As a mom, it’s a given that at some point your child will get injured. For my son Trace it’s almost inevitable. Trace has cerebral palsy. And although no mother likes to see her child in pain, when you are a special needs mom, you are on double alert duty when it comes to watching your kids to make sure they don’t suffer.
For those of you who don’t know, cerebral palsy is a neurological condition that affects muscle coordination and body movement. It’s usually caused by a traumatic birth.
CP falls under an umbrella term for several symptoms. Unlike a disability such as down syndrome, it does not have a singular cause. It is a brain injury that can occur either during pregnancy, during delivery, or shortly thereafter. In Trace’s case, it was the cause of being untreated for a bacteria many women have during pregnancy called called Group-B Strep.
I had GBS with my first child, Jake, but we were both treated after giving birth to him vaginally which is where GBS lives and can be transferred to baby. Trace’s condition was different. His hospital records clearly indicate he was born with GBS and left untreated which we believe is the leading cause of his special needs today.
→ Many women suffer with horrible stories giving birth to children left untreated with Group B Strep!
At three weeks Trace became lifeless and unable to move. He began having problems eating, breathing, seeing. We spent the next several months going back and forth to Children’s Hospital, unknowing that it was the GBS untreated affecting his body.
What is Mild Cerebral Palsy?
There are several different types of cerebral palsy, each classified by the way in which they affect the individual. In Trace’s case, his condition is mild if not noticeable at all to everyone around him, except for doctors and us. He is a walking miracle. They told us at 15 months he wouldn’t walk, talk or do anything normal kids can do because of the damage done to his brain.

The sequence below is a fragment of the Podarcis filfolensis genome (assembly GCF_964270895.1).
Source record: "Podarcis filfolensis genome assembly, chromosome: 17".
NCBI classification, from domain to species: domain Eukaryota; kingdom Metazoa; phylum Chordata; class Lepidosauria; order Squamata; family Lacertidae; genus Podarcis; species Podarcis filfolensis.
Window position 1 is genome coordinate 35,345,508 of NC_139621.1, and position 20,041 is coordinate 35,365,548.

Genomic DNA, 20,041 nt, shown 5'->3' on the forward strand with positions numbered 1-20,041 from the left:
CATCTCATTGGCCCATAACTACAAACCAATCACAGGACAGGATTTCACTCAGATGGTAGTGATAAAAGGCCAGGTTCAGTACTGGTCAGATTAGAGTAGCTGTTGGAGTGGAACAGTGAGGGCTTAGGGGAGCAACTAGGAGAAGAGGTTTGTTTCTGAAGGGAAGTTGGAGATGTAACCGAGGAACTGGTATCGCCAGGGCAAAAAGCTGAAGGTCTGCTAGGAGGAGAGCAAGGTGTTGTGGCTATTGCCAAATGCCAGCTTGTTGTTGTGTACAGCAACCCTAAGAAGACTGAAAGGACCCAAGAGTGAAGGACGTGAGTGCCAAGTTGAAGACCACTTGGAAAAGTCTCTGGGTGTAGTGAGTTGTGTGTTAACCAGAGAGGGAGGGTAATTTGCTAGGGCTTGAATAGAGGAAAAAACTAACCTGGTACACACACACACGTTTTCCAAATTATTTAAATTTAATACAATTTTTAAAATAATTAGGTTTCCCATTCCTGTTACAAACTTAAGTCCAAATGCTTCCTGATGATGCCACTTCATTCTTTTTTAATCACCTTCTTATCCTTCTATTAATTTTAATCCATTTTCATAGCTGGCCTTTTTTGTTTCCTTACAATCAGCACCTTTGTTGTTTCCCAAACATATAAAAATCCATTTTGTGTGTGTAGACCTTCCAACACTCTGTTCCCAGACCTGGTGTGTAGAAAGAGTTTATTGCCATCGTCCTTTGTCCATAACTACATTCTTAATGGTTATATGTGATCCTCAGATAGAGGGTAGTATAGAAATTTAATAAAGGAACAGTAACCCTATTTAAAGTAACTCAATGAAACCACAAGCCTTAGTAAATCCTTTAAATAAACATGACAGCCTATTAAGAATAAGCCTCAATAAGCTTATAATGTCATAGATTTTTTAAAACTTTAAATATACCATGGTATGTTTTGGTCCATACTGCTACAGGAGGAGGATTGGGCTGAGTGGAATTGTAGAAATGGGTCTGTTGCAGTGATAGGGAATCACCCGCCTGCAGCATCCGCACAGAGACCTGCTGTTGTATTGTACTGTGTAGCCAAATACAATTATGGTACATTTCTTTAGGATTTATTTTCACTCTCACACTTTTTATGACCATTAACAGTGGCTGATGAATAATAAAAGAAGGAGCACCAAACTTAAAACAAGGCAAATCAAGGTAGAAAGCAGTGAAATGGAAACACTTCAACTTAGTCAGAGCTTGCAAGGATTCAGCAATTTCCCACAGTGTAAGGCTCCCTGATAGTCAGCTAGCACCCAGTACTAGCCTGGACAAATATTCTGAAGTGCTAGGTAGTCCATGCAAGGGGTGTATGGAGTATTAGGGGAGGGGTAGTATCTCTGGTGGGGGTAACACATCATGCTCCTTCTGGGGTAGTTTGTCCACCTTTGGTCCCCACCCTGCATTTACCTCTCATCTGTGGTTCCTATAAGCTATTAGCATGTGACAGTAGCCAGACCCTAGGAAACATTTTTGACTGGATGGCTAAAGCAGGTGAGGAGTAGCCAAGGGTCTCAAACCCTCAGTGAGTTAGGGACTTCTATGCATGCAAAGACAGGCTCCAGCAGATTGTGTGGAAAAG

Trace is extremely smart. He’s only five years old but has a great memory for some things and a deficit for others. He sometimes has trouble finding his feelings, and one of the most major things he faces is pain management for his legs and feet.
Trace often suffers from extreme pain in his legs which can be upsetting for him. He comes inside after playing, crying and breaking down because the pain is throbbing from his hip to his ankle, and there is only so much I can do for managing his pain.
- Medication can be given – such as Tylenol and Advil often helping to alleviate the symptoms.
- Baths with Epsom salts each night (sometimes twice) to soothe his aching body
- Massage at home to help keep the circulation in his legs and joints going.
And that’s it.
As a mother, it is hard watching your child suffer. I watch Trace limp down the stairs because his legs hurt but I don’t want to discourage the fire inside of him. I watch him push through the pain, never allowing it to stop him. I watch in amazement as he knows what he’s capable of. Still, it’s difficult to witness and be unable to do anything more to help him with his suffering.
Here is my Dilemma right now. Mild cerebral palsy can be more severe than other cases of cerebral palsy, in the sense that some won’t get the benefit of treatment. Some children with mild cerebral palsy are affected by physical limitations, but their intelligence is not affected at all. Because they are not educationally deficient they will not qualify to receive occupational or physical therapy through their respective school.JS
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So how can kids with mild cerebral palsy be more mobile independent without having to deal with tremendous amounts of pain? Well that’s the million dollar question, isn’t it?
I want my son to have a full life. One in which he doesn’t miss out on things because of feeling a mass amount of pain. I don’t want to treat him like a baby with kid gloves, so I push on.
I tell him he can push through and we keep on doing what we are with medication, massage, and whatever therapies we can discover from other parents with children who have mild CP.